Thursday, November 15, 2012

Positive & Negative Rights

If I understand correctly, negative rights oblige inaction and positive rights oblige action. 

You have a negative right to not be killed--someone can't hold your head underwater and drown you, for example. But what if someone walks by and sees you drowning? Do you have a positive right to be kept alive--is that person obliged to jump in and try to save you? If you are left to drown your negative right isn't being violated--no one is killing you. However your  positive right (if you have one) is being violated.

Freedom of speech is a negative right--you have the right to not be silenced. If freedom of speech were a positive right, maybe it would be more like the right to have people listen to you. If you say whatever you want but no one listens to you, your negative right is not being violated though your positive right (if you had one) would be.

Right to counsel is a positive right--you have the right to be represented by an attorney, including having counsel appointed if you can't afford it yourself. If right to counsel were a negative right, maybe it would be more like the right to not be stopped from hiring an attorney. Again, notice the difference: if you can't afford an attorney, the negative right isn't being violated. No one is stopping you from hiring an attorney, you just can't afford one. But if you can't afford an attorney, your positive right is being violated--the right to be represented by counsel.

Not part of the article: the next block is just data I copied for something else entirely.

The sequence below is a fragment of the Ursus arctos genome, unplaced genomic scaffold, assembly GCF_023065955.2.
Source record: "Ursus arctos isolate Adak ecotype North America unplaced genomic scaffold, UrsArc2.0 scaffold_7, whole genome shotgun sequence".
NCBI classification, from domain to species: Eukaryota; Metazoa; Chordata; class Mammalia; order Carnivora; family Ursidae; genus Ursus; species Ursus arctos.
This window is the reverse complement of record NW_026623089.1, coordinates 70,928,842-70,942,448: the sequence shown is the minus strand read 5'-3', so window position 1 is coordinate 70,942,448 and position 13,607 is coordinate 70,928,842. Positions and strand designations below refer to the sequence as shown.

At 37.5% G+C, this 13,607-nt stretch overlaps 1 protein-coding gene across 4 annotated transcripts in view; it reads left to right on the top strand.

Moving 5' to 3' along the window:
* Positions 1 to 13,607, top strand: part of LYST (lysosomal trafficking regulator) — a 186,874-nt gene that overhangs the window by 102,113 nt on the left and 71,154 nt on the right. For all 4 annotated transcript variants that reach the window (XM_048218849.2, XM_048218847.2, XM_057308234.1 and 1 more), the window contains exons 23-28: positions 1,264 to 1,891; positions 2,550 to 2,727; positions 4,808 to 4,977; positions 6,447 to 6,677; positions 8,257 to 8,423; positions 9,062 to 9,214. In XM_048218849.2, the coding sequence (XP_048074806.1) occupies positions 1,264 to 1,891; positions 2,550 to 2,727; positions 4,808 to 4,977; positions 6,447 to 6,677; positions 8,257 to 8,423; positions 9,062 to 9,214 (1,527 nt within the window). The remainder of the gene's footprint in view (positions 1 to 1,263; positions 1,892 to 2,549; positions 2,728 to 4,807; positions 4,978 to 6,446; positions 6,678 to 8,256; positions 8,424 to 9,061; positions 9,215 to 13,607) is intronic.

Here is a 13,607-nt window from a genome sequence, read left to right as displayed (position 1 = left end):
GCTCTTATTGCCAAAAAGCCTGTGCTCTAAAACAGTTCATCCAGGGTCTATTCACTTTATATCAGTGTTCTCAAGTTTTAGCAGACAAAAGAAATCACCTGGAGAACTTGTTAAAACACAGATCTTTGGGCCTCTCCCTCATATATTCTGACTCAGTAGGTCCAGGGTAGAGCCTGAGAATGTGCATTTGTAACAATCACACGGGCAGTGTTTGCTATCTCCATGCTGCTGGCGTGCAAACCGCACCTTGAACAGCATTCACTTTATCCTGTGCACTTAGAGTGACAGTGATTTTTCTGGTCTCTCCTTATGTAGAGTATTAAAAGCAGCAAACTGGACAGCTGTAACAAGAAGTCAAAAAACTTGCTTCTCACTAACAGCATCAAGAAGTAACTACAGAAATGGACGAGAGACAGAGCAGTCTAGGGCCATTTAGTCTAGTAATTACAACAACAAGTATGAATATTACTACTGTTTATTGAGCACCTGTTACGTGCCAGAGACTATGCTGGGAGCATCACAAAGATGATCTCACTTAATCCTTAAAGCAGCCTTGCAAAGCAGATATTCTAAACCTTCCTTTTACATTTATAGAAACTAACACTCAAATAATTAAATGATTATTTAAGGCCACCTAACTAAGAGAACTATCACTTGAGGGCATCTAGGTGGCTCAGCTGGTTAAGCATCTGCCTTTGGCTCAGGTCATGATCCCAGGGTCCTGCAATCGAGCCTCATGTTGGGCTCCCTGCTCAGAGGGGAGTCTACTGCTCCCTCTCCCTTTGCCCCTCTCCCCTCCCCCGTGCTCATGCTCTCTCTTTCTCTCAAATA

In summary, I guess negative rights basically mean "You leave me alone as long as I'm leaving you alone" and positive rights basically mean "You have to provide me something."

It seems like people increasingly think of rights as positive rights. Rights to education and health care, rights to information (see California's recently defeated "Right To Know" proposition), rights to retirement income, and so forth. 

I think any society needs a bit of both negative and positive rights, but if we had to pick one type or another I'd lean towards "you leave me alone and I'll leave you alone" over "you owe me stuff and I owe you stuff."

1 comment:

  1. This is one of my least favorite things about political arguments.

    I remember my political science instructor making a similar distinction as regards rights and liberties. I.e. the right to a free press is actually a "liberty"; if you print and distribute material, the government may not stop you. As compared to a "right" to a free press, whereby the government is entitled to provide you with a printing press and a team of newsies to sell your publications to passersby.

    I think healthcare in that sense is a "liberty". Have all the healthcare you want. And pay for it.